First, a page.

"It's a total Eclipse "
The Mistubishi eclipse is a stunning car from both an appearance and performance point of view ever since its debut in 1990.
It is arguably one of the nicest looking cars to come out from Mitsubishi.
There were only a few engine choices initially ranging from a 1.8 to a stunning turbocharged 2.0 engine making just under 200bhp.
In 1995 the model range was revised and you could choose between a 2.0 and 2.4l engine with a turbocharged 2.0 which had power hiked to 210bhp.
The mk3 eclipse hit the streets in 2000 and engine options were wider with options based on 2 blocks a 2.4 litre displacement the 4G64 16v SOHC and the larger capacity 6G75 a 24v SOHC 3.0 V6 (power on the latter of these was hiked in 2003 where the MVIC variable induction manager was introduced.)
In 2006 we saw the introduction of the 4th generation Eclipse with the same engine blocks but the introduction of the MIVEC system raising power on the engines to new heights.
If you are doing an engine swap on a previous series Eclipse these new engines and the older turbo unit are the best of the breed.
If you were power mad then you should look at inserting a Lancer EVO engine.
Many Eclipse owners uprate the handling of their cars as a priority, this will certainly increase your enjoyment of the car.
We would go to a maximum drop of 35mm on most models. You risk rubbing on the arches if you go lower than this although in reality it depends on wheel size and tyre profile.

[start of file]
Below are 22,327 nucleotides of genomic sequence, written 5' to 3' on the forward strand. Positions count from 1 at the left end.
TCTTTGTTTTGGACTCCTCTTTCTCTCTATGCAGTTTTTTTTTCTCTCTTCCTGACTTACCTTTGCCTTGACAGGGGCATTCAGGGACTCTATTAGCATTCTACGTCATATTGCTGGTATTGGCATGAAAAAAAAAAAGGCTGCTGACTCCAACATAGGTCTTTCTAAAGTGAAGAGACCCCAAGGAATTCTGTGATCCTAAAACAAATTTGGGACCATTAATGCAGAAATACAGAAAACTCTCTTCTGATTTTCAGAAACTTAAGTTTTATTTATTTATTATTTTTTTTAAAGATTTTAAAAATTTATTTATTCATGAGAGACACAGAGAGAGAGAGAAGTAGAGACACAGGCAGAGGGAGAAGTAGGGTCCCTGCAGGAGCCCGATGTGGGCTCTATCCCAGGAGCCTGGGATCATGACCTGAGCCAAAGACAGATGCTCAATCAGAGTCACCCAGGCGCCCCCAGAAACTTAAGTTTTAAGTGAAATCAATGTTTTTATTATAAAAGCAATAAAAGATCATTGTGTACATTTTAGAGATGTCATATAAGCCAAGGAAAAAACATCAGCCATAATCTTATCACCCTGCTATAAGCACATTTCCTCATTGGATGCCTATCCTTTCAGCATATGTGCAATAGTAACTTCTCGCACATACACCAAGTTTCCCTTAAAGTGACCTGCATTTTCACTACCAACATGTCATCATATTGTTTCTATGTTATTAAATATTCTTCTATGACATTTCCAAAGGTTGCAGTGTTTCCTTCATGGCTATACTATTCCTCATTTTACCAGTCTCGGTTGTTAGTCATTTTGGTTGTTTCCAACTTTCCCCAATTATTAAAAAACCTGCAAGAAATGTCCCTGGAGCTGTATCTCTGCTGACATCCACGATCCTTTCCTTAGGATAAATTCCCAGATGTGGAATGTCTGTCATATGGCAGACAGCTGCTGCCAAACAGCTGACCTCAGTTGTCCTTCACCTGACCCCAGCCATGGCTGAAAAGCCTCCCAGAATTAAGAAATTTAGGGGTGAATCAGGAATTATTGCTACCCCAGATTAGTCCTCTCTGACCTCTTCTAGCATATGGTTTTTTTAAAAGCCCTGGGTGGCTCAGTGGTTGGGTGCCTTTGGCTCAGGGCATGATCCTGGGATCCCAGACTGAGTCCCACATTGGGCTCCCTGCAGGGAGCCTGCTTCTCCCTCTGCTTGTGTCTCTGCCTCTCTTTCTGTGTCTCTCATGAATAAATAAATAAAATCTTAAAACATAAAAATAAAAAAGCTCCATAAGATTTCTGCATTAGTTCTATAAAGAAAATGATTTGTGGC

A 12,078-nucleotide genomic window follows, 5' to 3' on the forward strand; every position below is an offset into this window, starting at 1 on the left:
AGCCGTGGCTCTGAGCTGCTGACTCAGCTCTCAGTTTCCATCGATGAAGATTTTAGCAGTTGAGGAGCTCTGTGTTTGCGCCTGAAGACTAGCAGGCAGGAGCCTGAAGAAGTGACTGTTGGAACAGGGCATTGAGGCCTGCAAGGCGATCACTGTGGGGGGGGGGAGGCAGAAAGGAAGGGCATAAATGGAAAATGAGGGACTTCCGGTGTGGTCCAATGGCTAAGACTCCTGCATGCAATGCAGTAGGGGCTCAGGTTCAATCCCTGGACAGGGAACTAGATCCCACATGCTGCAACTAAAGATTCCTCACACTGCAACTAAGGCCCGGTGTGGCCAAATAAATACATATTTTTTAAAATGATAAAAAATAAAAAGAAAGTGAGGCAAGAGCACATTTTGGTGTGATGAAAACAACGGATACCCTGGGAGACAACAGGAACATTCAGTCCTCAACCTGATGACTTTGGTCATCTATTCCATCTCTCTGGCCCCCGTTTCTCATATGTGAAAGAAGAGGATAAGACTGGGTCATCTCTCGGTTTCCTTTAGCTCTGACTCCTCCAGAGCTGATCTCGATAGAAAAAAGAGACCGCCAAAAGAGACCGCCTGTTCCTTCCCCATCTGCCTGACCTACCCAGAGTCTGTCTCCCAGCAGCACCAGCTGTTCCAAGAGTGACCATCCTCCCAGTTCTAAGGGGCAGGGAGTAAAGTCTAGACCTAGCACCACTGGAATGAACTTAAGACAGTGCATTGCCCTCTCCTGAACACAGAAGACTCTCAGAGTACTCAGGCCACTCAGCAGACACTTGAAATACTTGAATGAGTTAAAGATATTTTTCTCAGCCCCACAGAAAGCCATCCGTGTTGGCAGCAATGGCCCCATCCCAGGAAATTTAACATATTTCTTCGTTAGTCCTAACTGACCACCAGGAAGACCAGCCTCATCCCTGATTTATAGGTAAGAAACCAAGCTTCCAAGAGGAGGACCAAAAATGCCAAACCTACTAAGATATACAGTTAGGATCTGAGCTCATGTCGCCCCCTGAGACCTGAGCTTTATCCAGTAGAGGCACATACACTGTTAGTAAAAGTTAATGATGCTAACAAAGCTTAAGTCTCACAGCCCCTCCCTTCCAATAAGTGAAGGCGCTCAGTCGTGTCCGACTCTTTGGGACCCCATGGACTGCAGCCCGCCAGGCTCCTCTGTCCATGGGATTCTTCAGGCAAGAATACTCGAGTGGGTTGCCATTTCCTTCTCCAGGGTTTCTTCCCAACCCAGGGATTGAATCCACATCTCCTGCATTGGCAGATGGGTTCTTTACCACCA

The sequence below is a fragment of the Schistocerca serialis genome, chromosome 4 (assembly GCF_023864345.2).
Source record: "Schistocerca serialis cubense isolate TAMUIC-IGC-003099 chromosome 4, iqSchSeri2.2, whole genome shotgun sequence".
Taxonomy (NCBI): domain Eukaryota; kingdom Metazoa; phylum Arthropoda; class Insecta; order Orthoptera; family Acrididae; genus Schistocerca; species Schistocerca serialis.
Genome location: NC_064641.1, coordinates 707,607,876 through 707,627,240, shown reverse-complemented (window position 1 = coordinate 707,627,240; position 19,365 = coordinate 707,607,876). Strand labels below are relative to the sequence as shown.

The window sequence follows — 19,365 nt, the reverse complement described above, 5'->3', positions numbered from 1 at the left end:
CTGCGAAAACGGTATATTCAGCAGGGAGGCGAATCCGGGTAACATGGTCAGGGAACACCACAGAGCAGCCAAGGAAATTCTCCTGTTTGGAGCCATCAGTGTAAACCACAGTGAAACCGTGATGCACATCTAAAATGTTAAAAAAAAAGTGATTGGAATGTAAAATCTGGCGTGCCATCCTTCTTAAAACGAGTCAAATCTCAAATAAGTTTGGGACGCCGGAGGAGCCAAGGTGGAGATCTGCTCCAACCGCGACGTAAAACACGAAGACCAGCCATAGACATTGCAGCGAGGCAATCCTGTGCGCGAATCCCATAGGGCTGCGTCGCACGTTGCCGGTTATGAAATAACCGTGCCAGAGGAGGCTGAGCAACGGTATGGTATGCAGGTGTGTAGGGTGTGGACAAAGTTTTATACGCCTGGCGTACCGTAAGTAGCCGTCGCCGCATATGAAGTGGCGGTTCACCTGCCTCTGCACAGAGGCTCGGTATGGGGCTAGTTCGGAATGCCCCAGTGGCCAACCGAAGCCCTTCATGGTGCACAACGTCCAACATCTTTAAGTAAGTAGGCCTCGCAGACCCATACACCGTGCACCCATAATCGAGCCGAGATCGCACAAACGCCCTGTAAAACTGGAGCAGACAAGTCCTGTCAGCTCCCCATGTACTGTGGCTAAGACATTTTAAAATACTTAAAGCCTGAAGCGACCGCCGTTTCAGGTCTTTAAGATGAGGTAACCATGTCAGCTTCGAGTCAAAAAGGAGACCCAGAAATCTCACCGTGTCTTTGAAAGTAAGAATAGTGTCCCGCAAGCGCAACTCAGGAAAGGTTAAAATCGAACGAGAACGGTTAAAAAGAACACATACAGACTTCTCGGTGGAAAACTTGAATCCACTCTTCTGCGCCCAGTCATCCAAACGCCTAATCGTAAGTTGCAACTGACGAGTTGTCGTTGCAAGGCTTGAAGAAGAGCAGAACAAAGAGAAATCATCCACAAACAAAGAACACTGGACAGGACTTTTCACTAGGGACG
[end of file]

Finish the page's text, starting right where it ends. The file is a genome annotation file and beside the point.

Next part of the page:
Our aim in Eclipse engine tuning should be to increase peak power and Torque at the top end.
Spending a little money on the engine and handling will transform your car into a very credible performer.
Mitsubishi Eclipse Tuning modifications.
The following modifications are usually performed by our members, decide how far you want to go before you begin.
Turbo engines respond really well to tuning, and there are plenty of upgrade parts around for them.
MK1 Eclipse Engines
- 1.8L 92hp (69kW)4G37I4
- 2.0L 135hp (101kW)4G63I4
- 2.0L 180hp (130kW)4G63TI4turbo
- 2.0L 195hp (145kW) 4G63T I4turbo
- 2.0L 140hp (104kW)420AI4
- 2.4L 141hp (105kW)4G64I4
- 2.0L 210hp (157kW)4G63TI4
- 2.4L 150hp (110kW)4G64I4
- 3.0 L 200 hp (150 kW) 6G72 V6
- 3.0L 210hp (160kW) 6G72 V6
Getting the right mods for your planned usage of the car is vital. Stage 3 (competition) mods just don't work well on the road.
Please watch our video which covers the 5 principles of tuning your car. Be sure to keep up with our latest YouTube content and subscribe.
Best Engine Mods for your car
- Engine Tunes - engine tuning/remapping provides the most advantage in terms of cost savings, aftermarket ECUs, and piggyback ECUs are all alternatives.